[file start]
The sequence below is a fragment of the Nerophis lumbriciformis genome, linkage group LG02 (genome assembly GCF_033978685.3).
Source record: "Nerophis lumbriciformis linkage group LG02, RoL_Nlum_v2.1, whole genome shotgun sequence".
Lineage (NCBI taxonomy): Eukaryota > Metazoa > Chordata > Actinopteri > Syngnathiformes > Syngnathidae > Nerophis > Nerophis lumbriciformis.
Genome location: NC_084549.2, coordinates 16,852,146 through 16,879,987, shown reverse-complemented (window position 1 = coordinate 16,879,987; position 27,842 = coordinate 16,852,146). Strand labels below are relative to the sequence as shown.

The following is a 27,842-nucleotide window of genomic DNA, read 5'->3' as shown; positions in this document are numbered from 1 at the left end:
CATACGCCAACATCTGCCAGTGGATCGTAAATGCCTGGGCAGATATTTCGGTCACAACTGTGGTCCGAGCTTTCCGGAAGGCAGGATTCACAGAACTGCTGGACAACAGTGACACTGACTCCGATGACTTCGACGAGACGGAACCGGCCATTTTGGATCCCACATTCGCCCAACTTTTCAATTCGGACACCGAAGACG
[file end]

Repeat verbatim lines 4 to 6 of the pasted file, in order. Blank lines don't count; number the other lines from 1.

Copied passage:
Genome location: NC_084549.2, coordinates 16,852,146 through 16,879,987, shown reverse-complemented (window position 1 = coordinate 16,879,987; position 27,842 = coordinate 16,852,146). Strand labels below are relative to the sequence as shown.

The following is a 27,842-nucleotide window of genomic DNA, read 5'->3' as shown; positions in this document are numbered from 1 at the left end:
CATACGCCAACATCTGCCAGTGGATCGTAAATGCCTGGGCAGATATTTCGGTCACAACTGTGGTCCGAGCTTTCCGGAAGGCAGGATTCACAGAACTGCTGGACAACAGTGACACTGACTCCGATGACTTCGACGAGACGGAACCGGCCATTTTGGATCCCACATTCGCCCAACTTTTCAATTCGGACACCGAAGACG